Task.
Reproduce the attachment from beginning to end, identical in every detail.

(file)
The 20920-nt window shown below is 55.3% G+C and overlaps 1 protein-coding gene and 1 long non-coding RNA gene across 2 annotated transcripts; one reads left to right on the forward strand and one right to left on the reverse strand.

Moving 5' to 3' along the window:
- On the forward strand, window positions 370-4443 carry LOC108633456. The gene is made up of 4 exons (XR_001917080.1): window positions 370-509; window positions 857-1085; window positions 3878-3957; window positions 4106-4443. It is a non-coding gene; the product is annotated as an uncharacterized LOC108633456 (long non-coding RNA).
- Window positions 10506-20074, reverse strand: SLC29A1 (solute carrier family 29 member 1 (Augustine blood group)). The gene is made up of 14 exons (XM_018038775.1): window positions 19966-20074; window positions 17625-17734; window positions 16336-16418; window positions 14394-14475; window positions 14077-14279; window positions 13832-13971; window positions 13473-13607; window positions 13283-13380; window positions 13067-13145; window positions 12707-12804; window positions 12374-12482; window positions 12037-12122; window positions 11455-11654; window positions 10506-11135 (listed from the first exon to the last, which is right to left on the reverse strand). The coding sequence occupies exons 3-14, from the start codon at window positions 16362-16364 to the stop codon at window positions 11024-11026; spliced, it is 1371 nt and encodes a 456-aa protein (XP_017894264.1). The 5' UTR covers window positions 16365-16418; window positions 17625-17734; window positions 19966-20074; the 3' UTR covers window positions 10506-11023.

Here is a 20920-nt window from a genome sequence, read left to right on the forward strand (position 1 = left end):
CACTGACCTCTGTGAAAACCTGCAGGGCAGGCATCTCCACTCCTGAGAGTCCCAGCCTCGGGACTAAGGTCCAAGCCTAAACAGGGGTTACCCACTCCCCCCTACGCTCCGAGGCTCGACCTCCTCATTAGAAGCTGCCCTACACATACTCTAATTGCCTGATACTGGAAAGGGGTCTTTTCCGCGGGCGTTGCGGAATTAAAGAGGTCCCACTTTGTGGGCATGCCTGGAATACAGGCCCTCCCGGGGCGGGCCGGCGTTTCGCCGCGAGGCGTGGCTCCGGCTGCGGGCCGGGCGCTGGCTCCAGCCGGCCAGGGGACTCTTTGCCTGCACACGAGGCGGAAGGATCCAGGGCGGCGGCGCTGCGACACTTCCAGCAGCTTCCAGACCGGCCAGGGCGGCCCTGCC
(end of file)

The 20920-nt window shown below is 55.3% G+C and overlaps 1 protein-coding gene and 1 long non-coding RNA gene across 2 annotated transcripts; one reads left to right on the forward strand and one right to left on the reverse strand.

Moving 5' to 3' along the window:
- On the forward strand, window positions 370-4443 carry LOC108633456. The gene is made up of 4 exons (XR_001917080.1): window positions 370-509; window positions 857-1085; window positions 3878-3957; window positions 4106-4443. It is a non-coding gene; the product is annotated as an uncharacterized LOC108633456 (long non-coding RNA).
- Window positions 10506-20074, reverse strand: SLC29A1 (solute carrier family 29 member 1 (Augustine blood group)). The gene is made up of 14 exons (XM_018038775.1): window positions 19966-20074; window positions 17625-17734; window positions 16336-16418; window positions 14394-14475; window positions 14077-14279; window positions 13832-13971; window positions 13473-13607; window positions 13283-13380; window positions 13067-13145; window positions 12707-12804; window positions 12374-12482; window positions 12037-12122; window positions 11455-11654; window positions 10506-11135 (listed from the first exon to the last, which is right to left on the reverse strand). The coding sequence occupies exons 3-14, from the start codon at window positions 16362-16364 to the stop codon at window positions 11024-11026; spliced, it is 1371 nt and encodes a 456-aa protein (XP_017894264.1). The 5' UTR covers window positions 16365-16418; window positions 17625-17734; window positions 19966-20074; the 3' UTR covers window positions 10506-11023.

Here is a 20920-nt window from a genome sequence, read left to right on the forward strand (position 1 = left end):
CACTGACCTCTGTGAAAACCTGCAGGGCAGGCATCTCCACTCCTGAGAGTCCCAGCCTCGGGACTAAGGTCCAAGCCTAAACAGGGGTTACCCACTCCCCCCTACGCTCCGAGGCTCGACCTCCTCATTAGAAGCTGCCCTACACATACTCTAATTGCCTGATACTGGAAAGGGGTCTTTTCCGCGGGCGTTGCGGAATTAAAGAGGTCCCACTTTGTGGGCATGCCTGGAATACAGGCCCTCCCGGGGCGGGCCGGCGTTTCGCCGCGAGGCGTGGCTCCGGCTGCGGGCCGGGCGCTGGCTCCAGCCGGCCAGGGGACTCTTTGCCTGCACACGAGGCGGAAGGATCCAGGGCGGCGGCGCTGCGACACTTCCAGCAGCTTCCAGACCGGCCAGGGCGGCCCTGCC